West Covina Wants Answers, Not a New Health Department

West Covina voted to leave LA county health department despite backlash from residents


Taken from a public video posted by the West Covina City Council on July 7, 2020.

During their regularly scheduled meeting held on Zoom and broadcast on YouTube on March 16, the West Covina City Council voted 4-1 in favor of breaking away from the Los Angeles County Health Department in an attempt to create their own.

In a push against this decision, West Covina residents held a rally outside of the city hall in an effort to express their concern. Locals who spoke said that the city council was avoiding their questions.

A West Covina resident, Elisa Perez, said the community doesn’t agree with the decision.

“We don’t agree with it, there’s no rationale, there’s no basis for them to form, who wants to form their own health department when it’s not necessary? Especially in the middle of a pandemic,”she asked.

Another West Covina resident, Peggy Martinez, asked the city council whether taxpayers would have to pay a fee for the health department on top of property taxes. West Covina Mayor Letty Lopez-Viado replied, “it’s not a debate, your questions will be answered during the presentation.”

City manager David Carmany replied to Martinez, saying, “that item on your agendas tonight will be pulled from the consent calendar and we’ll have a report that will hopefully answer most if not all of those questions.”

According to a powerpoint presented by the city managers team, a West Covina City Health Department would be required to meet state requirements including programs that include health and education, community organizations, water supply, air sanitation and waste management. Furthermore, the health department will also need to have an analysis of public health statistics and collective data, this would include the population data, natality, and an entire evaluation of service records.

The total budgeting for West Covina’s Health Department will be split between federal funding, state funding, grants, and revenues.
Pauline Morales, a city managment team member, explained that 70 % of the city’s money comes from Federal and the State funding. She explained that businesses generate about 50 % of revenue through federal funding.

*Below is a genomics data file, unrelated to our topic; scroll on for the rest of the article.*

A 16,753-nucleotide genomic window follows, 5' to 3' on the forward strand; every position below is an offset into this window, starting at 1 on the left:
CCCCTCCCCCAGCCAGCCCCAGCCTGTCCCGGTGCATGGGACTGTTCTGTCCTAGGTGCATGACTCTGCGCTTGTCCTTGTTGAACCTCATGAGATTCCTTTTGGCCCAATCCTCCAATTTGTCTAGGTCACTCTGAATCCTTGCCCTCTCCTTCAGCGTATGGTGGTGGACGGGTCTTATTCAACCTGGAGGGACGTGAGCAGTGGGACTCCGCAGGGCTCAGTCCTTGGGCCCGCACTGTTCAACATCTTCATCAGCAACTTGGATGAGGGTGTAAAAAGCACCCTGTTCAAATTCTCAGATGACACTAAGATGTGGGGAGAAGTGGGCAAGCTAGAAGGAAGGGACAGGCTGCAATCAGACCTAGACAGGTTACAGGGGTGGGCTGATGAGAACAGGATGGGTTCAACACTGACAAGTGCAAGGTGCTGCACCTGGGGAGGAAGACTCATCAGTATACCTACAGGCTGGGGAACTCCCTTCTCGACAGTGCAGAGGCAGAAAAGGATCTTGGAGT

Councilmember Brian Tabatabai tried to pass a motion that stopped services from being discontinued from Los Angeles County, however, the motion was not seconded by another councilmember.

Los Angeles County officials said that they would not discontinue any services or change anything that is available while West Covina councilmembers decide whether or not to go through with the city having its own health department.

“If the health department would not be certified by the state,” Tabatabai asked, “would we be able to take this on if the state has yet to recognize West Covina?”

Tabatabai argued that these requirements would cost a lot of money and that these new fees would not be good for the city’s funding; if West Covina could even handle them at all.

“If we have a contract of interest towards the funding of this model, should we be continuing to offer these services to our city? How many hours are we using on staff hours, because we’ve already used a lot of money for this client,” he said.

Several citizens mentioned during the meeting that they would fight against efforts to form the West Covina Health Department.

Peter Dien, founder of Change West Covina, a community advocacy group organizing for social and economic justice, said that the city council is moving too fast, and making countless decisions without input from residents. “[The council] is entertaining conversations that are ridiculous or insubstantial to the community,” he said.

“The overall consensus throughout the entire community is a big ‘NO,’” Dien said. “Almost everyone I know is against it.”

Emylou Vergel de Dios, another member of CWC, said that the next course of action is to try and get the issue on the ballot. Once they file ordinance with the city clerk, “then CWC will help get the required amount of signatures, around 7,000, in order to get the initiative on the ballot,” she said.

A Public hearing will take place on April 6 to discuss more about the next tasks at hand for the city.